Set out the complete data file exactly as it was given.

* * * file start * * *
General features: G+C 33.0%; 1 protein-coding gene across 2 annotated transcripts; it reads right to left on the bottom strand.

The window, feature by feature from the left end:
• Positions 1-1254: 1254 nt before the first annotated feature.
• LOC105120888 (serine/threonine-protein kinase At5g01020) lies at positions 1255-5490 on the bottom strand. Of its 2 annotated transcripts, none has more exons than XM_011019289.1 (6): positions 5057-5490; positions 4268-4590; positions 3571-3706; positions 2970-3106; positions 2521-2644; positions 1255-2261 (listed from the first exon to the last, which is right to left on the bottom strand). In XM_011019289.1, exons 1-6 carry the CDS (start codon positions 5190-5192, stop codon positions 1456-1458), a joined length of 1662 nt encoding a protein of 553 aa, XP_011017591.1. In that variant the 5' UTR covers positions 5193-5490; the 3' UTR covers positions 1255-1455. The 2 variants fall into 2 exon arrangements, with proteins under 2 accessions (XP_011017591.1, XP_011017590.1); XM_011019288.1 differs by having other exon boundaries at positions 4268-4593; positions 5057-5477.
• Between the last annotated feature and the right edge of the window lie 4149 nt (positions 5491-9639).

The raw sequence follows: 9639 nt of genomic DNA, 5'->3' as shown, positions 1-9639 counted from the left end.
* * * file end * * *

General features: G+C 33.0%; 1 protein-coding gene across 2 annotated transcripts; it reads right to left on the bottom strand.

The window, feature by feature from the left end:
• Positions 1-1254: 1254 nt before the first annotated feature.
• LOC105120888 (serine/threonine-protein kinase At5g01020) lies at positions 1255-5490 on the bottom strand. Of its 2 annotated transcripts, none has more exons than XM_011019289.1 (6): positions 5057-5490; positions 4268-4590; positions 3571-3706; positions 2970-3106; positions 2521-2644; positions 1255-2261 (listed from the first exon to the last, which is right to left on the bottom strand). In XM_011019289.1, exons 1-6 carry the CDS (start codon positions 5190-5192, stop codon positions 1456-1458), a joined length of 1662 nt encoding a protein of 553 aa, XP_011017591.1. In that variant the 5' UTR covers positions 5193-5490; the 3' UTR covers positions 1255-1455. The 2 variants fall into 2 exon arrangements, with proteins under 2 accessions (XP_011017591.1, XP_011017590.1); XM_011019288.1 differs by having other exon boundaries at positions 4268-4593; positions 5057-5477.
• Between the last annotated feature and the right edge of the window lie 4149 nt (positions 5491-9639).

The raw sequence follows: 9639 nt of genomic DNA, 5'->3' as shown, positions 1-9639 counted from the left end.